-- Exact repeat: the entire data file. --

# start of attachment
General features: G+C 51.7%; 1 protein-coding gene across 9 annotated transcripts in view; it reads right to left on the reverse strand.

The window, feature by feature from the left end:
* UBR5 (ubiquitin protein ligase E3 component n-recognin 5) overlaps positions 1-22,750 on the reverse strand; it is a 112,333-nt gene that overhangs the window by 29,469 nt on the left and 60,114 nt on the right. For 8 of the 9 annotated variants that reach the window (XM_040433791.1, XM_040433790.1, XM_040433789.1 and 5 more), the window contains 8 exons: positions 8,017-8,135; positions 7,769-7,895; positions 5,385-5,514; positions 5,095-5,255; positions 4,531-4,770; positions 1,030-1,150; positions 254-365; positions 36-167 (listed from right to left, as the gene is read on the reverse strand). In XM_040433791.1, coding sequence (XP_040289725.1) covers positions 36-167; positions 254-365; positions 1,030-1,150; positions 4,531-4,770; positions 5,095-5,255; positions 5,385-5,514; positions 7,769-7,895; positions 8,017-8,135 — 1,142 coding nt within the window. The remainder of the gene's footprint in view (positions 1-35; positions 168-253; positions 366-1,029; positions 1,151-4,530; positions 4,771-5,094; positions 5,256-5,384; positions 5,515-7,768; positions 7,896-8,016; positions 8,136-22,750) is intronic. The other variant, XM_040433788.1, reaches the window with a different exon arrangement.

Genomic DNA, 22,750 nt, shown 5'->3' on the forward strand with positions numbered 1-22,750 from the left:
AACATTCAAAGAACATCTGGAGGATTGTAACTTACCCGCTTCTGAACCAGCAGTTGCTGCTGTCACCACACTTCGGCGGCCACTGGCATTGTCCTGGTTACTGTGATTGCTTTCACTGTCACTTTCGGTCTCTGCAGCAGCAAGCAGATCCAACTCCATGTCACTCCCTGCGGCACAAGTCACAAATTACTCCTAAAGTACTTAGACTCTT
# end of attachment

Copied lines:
General features: G+C 51.7%; 1 protein-coding gene across 9 annotated transcripts in view; it reads right to left on the reverse strand.

The window, feature by feature from the left end:
* UBR5 (ubiquitin protein ligase E3 component n-recognin 5) overlaps positions 1-22,750 on the reverse strand; it is a 112,333-nt gene that overhangs the window by 29,469 nt on the left and 60,114 nt on the right. For 8 of the 9 annotated variants that reach the window (XM_040433791.1, XM_040433790.1, XM_040433789.1 and 5 more), the window contains 8 exons: positions 8,017-8,135; positions 7,769-7,895; positions 5,385-5,514; positions 5,095-5,255; positions 4,531-4,770; positions 1,030-1,150; positions 254-365; positions 36-167 (listed from right to left, as the gene is read on the reverse strand). In XM_040433791.1, coding sequence (XP_040289725.1) covers positions 36-167; positions 254-365; positions 1,030-1,150; positions 4,531-4,770; positions 5,095-5,255; positions 5,385-5,514; positions 7,769-7,895; positions 8,017-8,135 — 1,142 coding nt within the window. The remainder of the gene's footprint in view (positions 1-35; positions 168-253; positions 366-1,029; positions 1,151-4,530; positions 4,771-5,094; positions 5,256-5,384; positions 5,515-7,768; positions 7,896-8,016; positions 8,136-22,750) is intronic. The other variant, XM_040433788.1, reaches the window with a different exon arrangement.

Genomic DNA, 22,750 nt, shown 5'->3' on the forward strand with positions numbered 1-22,750 from the left:
AACATTCAAAGAACATCTGGAGGATTGTAACTTACCCGCTTCTGAACCAGCAGTTGCTGCTGTCACCACACTTCGGCGGCCACTGGCATTGTCCTGGTTACTGTGATTGCTTTCACTGTCACTTTCGGTCTCTGCAGCAGCAAGCAGATCCAACTCCATGTCACTCCCTGCGGCACAAGTCACAAATTACTCCTAAAGTACTTAGACTCTT